Pores and cracks have an important role in the evolution of fault rocks because they strongly influence the behavior of the fluids that promote rock alteration and trigger the mechanical instability of faults. We used rock physics model inversion of measured elastic wave velocity and porosity to estimate the grain elastic moduli and crack aspect ratios of a range of fault rocks (intact rocks, fractured rocks, transition rocks, and fault gouge) from the Median Tectonic Line in southwest Japan. Our results show distinct gaps in the evolutionary trends of crack aspect ratios and grain elastic moduli from intact rocks to fault rocks. Crack aspect ratios show a nonlinear trend from intact rock to fault gouge, and then these values in fault gouge were considerably higher than in fractured rock and transition rock. In contrast, grain elastic moduli decreased as fracture evolved with the development and subsequent extinction of shear planes and then increased markedly with the formation of fault gouge. Our results show that crack aspect ratios and grain elastic moduli are clearly related to the evolution of shear fabrics in faults. Therefore, they might be useful indicators of fault activity and maturity.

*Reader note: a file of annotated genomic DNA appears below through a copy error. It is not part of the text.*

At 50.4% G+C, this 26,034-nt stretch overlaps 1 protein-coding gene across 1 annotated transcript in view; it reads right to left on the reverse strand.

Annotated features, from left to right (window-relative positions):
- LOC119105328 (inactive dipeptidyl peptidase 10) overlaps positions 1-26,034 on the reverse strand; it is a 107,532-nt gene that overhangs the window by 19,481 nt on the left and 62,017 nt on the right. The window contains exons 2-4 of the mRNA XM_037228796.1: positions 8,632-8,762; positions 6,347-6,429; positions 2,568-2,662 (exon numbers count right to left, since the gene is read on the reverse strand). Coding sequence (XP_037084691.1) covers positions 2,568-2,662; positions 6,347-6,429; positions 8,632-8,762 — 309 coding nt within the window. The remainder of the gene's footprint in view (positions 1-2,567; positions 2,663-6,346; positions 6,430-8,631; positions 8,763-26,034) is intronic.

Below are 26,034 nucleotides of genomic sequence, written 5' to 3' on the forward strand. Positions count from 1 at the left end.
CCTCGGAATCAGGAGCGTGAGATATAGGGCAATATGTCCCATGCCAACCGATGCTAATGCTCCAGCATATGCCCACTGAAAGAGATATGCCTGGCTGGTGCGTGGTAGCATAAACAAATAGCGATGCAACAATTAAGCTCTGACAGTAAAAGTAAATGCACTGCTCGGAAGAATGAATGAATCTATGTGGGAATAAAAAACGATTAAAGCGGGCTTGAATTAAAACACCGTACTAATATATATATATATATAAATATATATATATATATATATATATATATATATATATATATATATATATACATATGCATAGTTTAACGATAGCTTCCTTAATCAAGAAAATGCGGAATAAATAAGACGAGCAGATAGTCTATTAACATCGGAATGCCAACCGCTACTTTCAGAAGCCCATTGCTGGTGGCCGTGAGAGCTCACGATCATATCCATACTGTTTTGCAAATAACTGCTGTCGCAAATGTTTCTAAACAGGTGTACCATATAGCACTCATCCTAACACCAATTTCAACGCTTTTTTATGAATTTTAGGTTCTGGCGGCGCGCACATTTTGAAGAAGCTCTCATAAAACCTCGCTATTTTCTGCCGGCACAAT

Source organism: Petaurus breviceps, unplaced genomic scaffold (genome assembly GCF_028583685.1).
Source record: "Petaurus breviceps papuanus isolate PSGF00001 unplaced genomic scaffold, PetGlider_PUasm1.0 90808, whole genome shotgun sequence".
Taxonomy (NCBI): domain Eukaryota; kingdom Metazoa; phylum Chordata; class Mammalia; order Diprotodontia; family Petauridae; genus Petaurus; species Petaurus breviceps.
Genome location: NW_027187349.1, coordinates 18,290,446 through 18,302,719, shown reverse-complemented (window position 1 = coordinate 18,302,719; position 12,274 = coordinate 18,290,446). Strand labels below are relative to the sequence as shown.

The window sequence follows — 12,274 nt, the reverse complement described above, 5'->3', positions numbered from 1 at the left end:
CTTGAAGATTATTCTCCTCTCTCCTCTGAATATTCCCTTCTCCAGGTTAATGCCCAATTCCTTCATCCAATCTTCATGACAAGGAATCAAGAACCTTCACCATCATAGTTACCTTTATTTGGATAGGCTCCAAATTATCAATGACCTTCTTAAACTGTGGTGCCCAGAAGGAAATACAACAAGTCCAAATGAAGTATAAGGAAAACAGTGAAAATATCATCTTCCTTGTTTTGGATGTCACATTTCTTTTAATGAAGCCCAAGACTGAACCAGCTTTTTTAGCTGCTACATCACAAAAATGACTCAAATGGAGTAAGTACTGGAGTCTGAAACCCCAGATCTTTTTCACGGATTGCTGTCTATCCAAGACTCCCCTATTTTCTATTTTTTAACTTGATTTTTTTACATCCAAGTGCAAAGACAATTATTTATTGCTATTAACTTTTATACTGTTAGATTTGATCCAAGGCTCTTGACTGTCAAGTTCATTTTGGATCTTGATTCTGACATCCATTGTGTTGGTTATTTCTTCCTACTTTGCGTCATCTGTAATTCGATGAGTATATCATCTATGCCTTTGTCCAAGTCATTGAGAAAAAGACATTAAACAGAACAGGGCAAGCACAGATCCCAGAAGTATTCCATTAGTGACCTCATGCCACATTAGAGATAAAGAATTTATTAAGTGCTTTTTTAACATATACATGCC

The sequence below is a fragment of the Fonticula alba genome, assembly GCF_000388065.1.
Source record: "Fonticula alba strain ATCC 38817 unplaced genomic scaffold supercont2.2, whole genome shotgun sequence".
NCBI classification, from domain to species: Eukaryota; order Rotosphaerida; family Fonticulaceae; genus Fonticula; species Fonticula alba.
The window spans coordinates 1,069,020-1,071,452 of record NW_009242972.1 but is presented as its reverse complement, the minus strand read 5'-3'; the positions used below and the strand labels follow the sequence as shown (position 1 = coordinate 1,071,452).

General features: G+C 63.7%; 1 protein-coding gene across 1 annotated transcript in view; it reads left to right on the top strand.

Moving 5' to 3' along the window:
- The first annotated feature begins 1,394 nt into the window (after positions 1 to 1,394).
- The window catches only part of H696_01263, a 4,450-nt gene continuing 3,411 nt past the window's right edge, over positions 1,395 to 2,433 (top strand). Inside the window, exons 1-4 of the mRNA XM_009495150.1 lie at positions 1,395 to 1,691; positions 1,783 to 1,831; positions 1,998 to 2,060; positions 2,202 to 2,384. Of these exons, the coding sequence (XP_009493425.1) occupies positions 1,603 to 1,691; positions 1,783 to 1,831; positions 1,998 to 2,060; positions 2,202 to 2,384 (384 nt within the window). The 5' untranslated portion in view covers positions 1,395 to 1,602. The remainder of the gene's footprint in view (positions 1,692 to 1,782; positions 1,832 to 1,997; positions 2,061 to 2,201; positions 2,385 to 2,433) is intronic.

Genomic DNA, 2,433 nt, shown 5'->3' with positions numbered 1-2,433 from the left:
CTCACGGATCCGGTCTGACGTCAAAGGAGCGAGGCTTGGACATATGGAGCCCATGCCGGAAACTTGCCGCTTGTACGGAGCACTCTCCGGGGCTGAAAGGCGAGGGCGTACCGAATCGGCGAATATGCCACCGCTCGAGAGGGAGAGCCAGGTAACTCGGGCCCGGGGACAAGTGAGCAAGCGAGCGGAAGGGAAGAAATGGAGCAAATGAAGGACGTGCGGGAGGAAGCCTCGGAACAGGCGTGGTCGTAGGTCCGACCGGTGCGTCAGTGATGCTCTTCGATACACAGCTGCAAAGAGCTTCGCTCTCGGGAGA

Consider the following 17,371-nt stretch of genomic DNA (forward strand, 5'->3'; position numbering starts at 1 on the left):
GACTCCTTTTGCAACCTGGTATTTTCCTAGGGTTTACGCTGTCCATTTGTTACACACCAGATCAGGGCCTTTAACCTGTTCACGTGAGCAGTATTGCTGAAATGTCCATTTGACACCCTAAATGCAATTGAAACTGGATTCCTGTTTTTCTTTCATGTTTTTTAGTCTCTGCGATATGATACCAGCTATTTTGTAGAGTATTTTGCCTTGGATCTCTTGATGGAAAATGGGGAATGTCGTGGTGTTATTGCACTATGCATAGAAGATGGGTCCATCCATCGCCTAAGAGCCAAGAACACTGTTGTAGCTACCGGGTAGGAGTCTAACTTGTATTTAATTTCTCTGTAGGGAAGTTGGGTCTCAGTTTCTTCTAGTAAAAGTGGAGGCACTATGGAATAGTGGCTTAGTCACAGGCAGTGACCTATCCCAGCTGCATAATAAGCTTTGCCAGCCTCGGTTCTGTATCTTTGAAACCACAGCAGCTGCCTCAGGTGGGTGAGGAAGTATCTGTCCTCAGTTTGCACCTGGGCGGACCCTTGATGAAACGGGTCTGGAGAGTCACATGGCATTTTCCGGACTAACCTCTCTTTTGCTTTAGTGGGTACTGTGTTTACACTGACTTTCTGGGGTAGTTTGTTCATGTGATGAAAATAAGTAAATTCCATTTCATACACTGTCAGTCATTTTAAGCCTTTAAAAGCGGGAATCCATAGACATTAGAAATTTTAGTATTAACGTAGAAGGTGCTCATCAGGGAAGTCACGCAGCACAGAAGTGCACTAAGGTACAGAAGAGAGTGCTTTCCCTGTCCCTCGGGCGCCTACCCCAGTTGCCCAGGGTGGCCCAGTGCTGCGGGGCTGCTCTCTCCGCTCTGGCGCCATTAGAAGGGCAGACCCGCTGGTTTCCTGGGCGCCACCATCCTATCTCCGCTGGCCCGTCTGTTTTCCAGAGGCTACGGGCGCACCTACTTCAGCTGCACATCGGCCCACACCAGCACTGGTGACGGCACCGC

All Science Journal Classification (ASJC) codes
- Earth-Surface Processes